Tag: Cotton Club

Lena Horne, Legendary Performer and Civil Rights Activist, Honored with U.S. Forever Stamp

by Lori Lakin Hutcherson (@lakinhutcherson)

The U.S. Postal Service today celebrates the life and legacy of Lena Horne as the 41st honoree in the Black Heritage stamp series during a first-day-of-issue ceremony at Peter Norton Symphony Space.

“Today, we honor the 70-year career of a true American legend,” said Deputy Postmaster General Ronald Stroman, who dedicated the stamp. “With this Forever stamp, the Postal Service celebrates a woman who used her platform as a renowned entertainer to become a prolific voice for civil rights advancement and gender equality.”

Joining Stroman to unveil the stamp were Gail Lumet Buckley, an author and Horne’s daughter; Christian Steiner, photographer; and Amy Niles, president and chief executive officer, WBGO Radio.

The stamp art features a photograph of Lena Horne taken by Christian Steiner in the 1980s. Kristen Monthei colorized the original black-and-white photo using a royal blue for the dress, a color Horne frequently wore. Monthei also added a background reminiscent of Horne’s Stormy Weather album, with a few clouds to add texture and to subtly evoke the album title. Art director Ethel Kessler designed the stamp. Anyone can share the news of the stamp using the hashtags #LenaHorneForever and #BlackHeritageStamps.

Born in Brooklyn, NY, on June 30, 1917, Horne was a trailblazer in Hollywood for women of color and used her fame to inspire Americans as a dedicated activist for civil rights.

Horne began her career as a dancer at Harlem’s Cotton Club and later became a featured vocalist with touring orchestras. The rampant racial discrimination she encountered from audiences, hotel and venue managers and others was so disconcerting that she stopped touring, and in 1941, she made her move to Hollywood. A year later, she signed a contract with MGM — one of the first long-term contracts with a major Hollywood studio — with the stipulation that she would never be asked to take stereotypical roles then available to black actors. Her most famous movie roles were in Cabin in the Sky and Stormy Weather, both released in 1943.

During World War II, Horne entertained at camps for black servicemen, and after the war worked on behalf of Japanese Americans who were facing discriminatory housing policies. She worked with Eleanor Roosevelt in pressing for anti-lynching legislation. In the 1960s, Horne continued her high-profile work for civil rights, performing at rallies in the South, supporting the work of the National Council for Negro Women, and participating in the 1963 March on Washington.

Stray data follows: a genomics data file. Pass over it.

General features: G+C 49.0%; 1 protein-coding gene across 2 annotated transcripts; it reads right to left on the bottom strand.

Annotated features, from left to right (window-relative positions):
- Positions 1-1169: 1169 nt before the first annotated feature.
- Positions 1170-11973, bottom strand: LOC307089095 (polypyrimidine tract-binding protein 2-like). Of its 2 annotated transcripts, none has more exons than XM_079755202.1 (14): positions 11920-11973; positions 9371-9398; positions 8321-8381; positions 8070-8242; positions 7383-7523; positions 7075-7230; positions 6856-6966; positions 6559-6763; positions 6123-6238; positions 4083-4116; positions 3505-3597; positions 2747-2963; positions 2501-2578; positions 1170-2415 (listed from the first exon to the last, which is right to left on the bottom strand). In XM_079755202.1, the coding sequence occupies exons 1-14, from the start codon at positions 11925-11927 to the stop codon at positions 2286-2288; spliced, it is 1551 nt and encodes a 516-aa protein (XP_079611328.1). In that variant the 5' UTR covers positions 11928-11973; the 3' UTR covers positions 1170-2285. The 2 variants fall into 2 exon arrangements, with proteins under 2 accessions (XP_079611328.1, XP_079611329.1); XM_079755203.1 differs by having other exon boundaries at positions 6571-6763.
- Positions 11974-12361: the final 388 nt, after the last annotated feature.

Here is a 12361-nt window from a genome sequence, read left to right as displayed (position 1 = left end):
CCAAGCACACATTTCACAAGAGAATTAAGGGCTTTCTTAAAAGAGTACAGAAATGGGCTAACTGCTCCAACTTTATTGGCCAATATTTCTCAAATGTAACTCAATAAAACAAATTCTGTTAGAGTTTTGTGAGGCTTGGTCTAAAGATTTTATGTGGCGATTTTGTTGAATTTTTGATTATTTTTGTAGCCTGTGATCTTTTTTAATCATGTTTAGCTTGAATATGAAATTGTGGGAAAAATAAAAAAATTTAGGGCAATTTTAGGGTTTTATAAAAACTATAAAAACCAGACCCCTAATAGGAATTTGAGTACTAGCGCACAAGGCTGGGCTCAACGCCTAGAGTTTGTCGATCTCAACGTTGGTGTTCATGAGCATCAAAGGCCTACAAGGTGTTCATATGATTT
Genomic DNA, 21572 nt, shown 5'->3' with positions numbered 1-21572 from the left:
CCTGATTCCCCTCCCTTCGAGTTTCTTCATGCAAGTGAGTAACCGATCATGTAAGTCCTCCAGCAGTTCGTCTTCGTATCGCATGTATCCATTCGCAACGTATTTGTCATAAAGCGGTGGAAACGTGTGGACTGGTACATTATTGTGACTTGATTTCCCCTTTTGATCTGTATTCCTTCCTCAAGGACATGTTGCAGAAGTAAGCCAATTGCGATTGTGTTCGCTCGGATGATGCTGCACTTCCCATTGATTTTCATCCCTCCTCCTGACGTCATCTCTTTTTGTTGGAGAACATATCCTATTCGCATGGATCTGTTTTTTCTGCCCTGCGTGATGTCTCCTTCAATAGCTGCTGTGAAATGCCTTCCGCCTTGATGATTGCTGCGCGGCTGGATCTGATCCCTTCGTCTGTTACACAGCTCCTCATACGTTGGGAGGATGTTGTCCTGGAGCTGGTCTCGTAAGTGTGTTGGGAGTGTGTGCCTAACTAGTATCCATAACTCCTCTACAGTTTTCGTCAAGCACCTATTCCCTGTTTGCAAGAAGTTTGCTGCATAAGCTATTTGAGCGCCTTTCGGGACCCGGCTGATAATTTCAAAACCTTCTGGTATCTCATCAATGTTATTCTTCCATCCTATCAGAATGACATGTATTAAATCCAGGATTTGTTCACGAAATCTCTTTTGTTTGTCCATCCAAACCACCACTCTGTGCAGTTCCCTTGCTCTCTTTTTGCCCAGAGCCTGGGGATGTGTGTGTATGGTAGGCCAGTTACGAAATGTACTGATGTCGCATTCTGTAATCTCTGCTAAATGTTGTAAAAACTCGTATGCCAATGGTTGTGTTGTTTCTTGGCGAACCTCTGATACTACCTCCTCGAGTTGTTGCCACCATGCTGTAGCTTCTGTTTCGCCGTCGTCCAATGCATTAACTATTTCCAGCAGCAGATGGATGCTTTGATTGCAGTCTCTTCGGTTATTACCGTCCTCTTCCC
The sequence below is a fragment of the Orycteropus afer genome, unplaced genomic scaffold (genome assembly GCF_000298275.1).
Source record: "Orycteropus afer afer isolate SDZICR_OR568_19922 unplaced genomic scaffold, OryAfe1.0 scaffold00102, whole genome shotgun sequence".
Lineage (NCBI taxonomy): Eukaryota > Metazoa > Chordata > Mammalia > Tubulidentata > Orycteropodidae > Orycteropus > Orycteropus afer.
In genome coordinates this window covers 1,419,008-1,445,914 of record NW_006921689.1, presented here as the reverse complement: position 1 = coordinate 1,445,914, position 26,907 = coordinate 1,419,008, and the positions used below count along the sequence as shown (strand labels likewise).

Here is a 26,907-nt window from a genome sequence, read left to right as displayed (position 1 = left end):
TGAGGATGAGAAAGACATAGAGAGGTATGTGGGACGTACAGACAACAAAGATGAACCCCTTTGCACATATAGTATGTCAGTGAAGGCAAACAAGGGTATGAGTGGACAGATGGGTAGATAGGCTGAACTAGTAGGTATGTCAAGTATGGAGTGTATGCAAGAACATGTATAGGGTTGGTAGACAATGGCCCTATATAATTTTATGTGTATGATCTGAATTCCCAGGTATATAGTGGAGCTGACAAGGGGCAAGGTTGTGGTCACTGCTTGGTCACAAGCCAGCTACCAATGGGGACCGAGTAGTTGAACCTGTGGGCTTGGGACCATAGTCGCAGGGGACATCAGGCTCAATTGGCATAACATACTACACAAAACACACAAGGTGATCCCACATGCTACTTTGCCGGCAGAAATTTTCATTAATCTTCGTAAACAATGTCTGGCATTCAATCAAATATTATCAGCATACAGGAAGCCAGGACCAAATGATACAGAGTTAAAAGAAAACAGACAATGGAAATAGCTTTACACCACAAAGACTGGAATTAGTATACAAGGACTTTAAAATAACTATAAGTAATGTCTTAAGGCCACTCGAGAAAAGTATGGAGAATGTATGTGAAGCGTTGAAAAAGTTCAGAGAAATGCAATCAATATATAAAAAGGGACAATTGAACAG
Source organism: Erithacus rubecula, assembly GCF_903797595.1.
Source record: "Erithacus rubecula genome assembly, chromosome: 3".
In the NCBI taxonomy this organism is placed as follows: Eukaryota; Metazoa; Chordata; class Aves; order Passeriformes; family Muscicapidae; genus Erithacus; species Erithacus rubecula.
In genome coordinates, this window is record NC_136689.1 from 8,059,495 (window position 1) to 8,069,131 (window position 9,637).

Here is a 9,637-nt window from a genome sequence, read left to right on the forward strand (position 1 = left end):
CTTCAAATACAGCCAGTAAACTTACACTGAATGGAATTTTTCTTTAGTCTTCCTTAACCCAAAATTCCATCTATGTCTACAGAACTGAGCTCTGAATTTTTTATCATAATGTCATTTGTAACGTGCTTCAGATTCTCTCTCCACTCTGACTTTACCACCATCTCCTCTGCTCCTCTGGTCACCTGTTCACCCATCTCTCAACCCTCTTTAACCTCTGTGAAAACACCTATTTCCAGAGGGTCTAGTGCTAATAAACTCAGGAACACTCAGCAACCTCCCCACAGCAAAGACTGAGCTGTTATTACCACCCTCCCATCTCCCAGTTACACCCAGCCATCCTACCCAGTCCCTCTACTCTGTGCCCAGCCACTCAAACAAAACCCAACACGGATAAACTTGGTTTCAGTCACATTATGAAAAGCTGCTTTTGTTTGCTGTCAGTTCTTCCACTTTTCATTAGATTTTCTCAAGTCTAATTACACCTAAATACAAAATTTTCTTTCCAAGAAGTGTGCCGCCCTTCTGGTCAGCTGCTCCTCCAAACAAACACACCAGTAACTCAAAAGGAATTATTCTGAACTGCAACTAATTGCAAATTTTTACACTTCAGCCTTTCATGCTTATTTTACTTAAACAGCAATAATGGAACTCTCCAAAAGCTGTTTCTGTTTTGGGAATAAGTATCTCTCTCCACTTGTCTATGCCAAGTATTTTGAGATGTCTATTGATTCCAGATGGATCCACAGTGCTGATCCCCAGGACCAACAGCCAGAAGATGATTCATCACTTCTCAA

Horne’s awards and honors include a special Tony Award for her one-woman Broadway show, Lena Horne: The Lady and Her Music; three Grammy Awards; the NAACP Spingarn Medal; and the Actors Equity Paul Robeson Award. She was a Kennedy Center Honors recipient in 1984, and her name is among those on the International Civil Rights Walk of Fame at the Martin Luther King Jr. National Historic Site.

Customers may purchase the Lena Horne Forever stamp at The Postal Store at usps.com/shop, by calling 800-STAMP24 (800-782-6724) and at Post Office facilities nationwide. A variety of stamps and collectibles also are available at ebay.com/stamps.

THEATER REVIEW: Fantasia Barrino Celebrates Harlem’s Jazz Age In “After Midnight”

fantasia barrino After Midnight
Fantasia Barrino performs at ‘After Midnight’ Broadway opening night curtain call at Brooks Atkinson Theatre on November 3, 2013 in New York City. (Photo by Astrid Stawiarz/Getty Images)

NEW YORK — NEW YORK (AP) — There are few things that bring smiles to even the most jaded faces — balloons, blaring trumpets and tap dancers. A new Broadway revue has two — no, make that all three — so no wonder it leaves you feeling lighter than air.  After Midnight, a candy sampler of some two dozen musical numbers that showcase dance, jazz or singing, opened Sunday at the Brooks Atkinson Theatre led by musical genius Wynton Marsalis, an endearing Dule Hill as its host and a thrilling guest singer in Fantasia Barrino.

The show, which first surfaced in 2011 off-Broadway, tries to re-create the energy and fun of Harlem’s famous Cotton Club nightclub in the 1920s and 30s, when Duke Ellington and his band made everything cool. It does so with panache but avoids sounding old-fashioned: There’s even room for some breakdancing and popping.  As 17 musicians from Jazz at Lincoln Center play, the night includes Fantasia belting out a super “I Can’t Give You Anything But Love,” a subdued “Stormy Weather” and an infectious “Zaz Zuh Zaz.” Adriane Lenox plays a hysterical boozy hellcat in two numbers, “Women Be Wise” and “Go Back Where You Stayed Last Night.”

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